It’s one of the best addresses in town – and the grand Old Post Office at 1102 A Street may soon be welcoming artists, restauranteurs, retailers, and others engaged in creative commerce to share its wood-and-marble-lined chambers.
Earlier this month, Historic Tacoma led a public tour of the stunning four-story, 72,000′ sq. ft. edifice and talked about the owners’, A Street Properties, future plans for the century-old building. These include opening the 7,000 sq. ft. main floor and 2,000 sq. ft. lower level to commercial or retail businesses, restaurants and pop-up boutiques. The whole building is being sprinkled to maximize opportunities for commercial usage.
The Tacoma School of the Arts (SOTA) currently occupies the 2nd floor and has signed a five-year lease. “Five hundred kids pass through here every day,” said the tour guide.
The 3rd floor is slated for event space, art studios, and offices including those of Historic Tacoma. Artists, photographers and filmmakers will salivate over the workspaces-in-the-making. Local photographer Jason Ganwich has secured a studio through the Spaceworks Tacoma program, and painter Angela Wales Rockett has acquired a space through a direct lease. Rents start at $15 sq. ft. Other features of the 3rd floor are two courtrooms with soaring 25′ ceilings and panoramic views (Ideal for weddings, noted the guide).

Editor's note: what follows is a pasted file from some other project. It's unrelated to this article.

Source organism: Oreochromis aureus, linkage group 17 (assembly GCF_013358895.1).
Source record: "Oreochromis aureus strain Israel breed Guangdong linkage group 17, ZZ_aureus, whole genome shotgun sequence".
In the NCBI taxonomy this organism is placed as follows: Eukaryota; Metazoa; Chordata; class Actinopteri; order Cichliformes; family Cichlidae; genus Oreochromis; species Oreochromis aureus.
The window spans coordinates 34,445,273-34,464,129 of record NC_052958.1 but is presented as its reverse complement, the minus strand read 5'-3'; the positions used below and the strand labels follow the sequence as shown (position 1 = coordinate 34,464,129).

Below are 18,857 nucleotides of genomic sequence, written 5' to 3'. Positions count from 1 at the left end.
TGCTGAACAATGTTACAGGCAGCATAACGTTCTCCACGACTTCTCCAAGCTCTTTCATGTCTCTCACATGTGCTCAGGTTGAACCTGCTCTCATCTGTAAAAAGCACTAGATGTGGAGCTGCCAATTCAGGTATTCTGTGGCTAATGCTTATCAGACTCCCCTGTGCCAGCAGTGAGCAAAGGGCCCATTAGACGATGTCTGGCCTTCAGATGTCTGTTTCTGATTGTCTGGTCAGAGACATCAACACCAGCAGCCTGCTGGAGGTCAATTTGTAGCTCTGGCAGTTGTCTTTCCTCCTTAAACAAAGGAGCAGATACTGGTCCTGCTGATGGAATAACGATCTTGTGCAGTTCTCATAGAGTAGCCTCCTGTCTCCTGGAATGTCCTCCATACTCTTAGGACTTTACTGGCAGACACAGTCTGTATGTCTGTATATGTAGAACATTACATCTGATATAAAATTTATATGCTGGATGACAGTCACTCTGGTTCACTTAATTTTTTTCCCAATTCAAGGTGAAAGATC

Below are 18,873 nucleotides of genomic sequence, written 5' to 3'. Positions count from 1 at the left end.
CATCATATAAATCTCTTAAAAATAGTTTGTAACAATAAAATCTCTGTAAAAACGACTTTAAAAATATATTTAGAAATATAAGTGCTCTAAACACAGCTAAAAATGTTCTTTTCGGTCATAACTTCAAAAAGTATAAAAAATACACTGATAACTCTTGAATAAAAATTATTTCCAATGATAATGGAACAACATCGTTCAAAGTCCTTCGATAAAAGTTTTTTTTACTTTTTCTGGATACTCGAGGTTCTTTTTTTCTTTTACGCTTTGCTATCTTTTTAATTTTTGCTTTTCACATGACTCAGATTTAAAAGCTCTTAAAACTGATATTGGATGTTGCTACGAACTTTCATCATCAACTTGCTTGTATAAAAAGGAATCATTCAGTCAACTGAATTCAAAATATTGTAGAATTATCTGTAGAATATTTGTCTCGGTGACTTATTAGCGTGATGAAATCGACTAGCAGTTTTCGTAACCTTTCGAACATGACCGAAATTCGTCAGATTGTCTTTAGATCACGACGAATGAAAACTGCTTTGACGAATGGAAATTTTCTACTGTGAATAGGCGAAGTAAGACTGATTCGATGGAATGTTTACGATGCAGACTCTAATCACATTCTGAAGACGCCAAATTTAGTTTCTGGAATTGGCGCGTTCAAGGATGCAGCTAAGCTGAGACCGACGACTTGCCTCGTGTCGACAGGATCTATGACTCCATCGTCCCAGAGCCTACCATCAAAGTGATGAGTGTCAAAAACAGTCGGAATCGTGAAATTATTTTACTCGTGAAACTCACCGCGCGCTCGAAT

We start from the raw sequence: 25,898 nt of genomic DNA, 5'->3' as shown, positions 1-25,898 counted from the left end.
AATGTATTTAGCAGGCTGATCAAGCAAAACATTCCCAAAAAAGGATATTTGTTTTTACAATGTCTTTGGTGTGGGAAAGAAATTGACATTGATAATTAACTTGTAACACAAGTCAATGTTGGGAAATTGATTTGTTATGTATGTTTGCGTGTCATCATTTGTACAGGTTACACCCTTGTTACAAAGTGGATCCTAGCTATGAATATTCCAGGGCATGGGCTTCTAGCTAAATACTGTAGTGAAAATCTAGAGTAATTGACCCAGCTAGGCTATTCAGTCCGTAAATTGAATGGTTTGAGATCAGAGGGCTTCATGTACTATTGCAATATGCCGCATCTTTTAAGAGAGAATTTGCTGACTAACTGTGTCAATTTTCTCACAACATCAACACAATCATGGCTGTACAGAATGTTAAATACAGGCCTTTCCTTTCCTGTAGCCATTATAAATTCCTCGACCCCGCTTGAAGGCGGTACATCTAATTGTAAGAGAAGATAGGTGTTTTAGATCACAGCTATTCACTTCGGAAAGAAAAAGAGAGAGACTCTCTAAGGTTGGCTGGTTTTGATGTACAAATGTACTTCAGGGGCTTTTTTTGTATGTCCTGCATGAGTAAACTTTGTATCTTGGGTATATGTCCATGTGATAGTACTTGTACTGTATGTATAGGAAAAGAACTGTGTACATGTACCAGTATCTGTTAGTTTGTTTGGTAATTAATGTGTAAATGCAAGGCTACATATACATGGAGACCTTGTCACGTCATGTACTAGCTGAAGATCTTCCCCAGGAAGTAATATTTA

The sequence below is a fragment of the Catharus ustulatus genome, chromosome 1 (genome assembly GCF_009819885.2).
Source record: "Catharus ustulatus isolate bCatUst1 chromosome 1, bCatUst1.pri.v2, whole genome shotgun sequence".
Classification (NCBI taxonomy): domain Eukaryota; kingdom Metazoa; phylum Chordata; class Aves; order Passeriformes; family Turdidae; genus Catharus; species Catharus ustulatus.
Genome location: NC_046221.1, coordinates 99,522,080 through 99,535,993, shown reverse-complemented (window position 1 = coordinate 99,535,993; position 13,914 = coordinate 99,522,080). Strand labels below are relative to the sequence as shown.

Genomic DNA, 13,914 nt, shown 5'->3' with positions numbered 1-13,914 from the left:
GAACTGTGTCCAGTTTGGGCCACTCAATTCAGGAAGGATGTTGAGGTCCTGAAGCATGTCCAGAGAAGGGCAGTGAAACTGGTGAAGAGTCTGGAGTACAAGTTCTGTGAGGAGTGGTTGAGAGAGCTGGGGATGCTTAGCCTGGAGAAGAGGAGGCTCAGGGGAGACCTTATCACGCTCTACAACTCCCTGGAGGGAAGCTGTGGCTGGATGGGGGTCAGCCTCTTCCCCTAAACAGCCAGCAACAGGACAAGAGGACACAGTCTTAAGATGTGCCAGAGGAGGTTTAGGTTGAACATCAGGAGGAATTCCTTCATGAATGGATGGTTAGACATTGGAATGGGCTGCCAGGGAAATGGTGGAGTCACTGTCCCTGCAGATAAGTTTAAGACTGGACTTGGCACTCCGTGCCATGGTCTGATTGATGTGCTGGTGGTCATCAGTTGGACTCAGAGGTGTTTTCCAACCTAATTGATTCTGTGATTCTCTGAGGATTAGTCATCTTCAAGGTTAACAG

The 4th floor is undergoing extensive renovation and not open for viewing yet.
Built in 1910, the Old Post Office was Tacoma’s first federal building. It has a handsome limestone exterior; the interior is designed in a stoic style with elegant wooden moldings on the ceilings, pilasters and attached columns on the walls, and gleaming terrazzo floors. The architect, James Knox Taylor, was Supervising Architect for the United States Department of the Treasury.
The building preserves a fascinating history: during World War I the post office was occupied by United Way where volunteers rolled bandages for the war effort; during the Cold War it served as a fallout shelter. Over the past hundred years, tenants have included the FBI, the IRS, customs, the U.S. Marshals, and the forestry service. There are prisoner holding cells as well as three courtrooms with attached judges’ chambers.
There are no current plans to close the post office on the main floor. The Philatelic Center and Postal Museum on the 1st floor closed in 2004.
Stay tuned as we follow the revival of this 1910 classic as a home for new creative enterprise!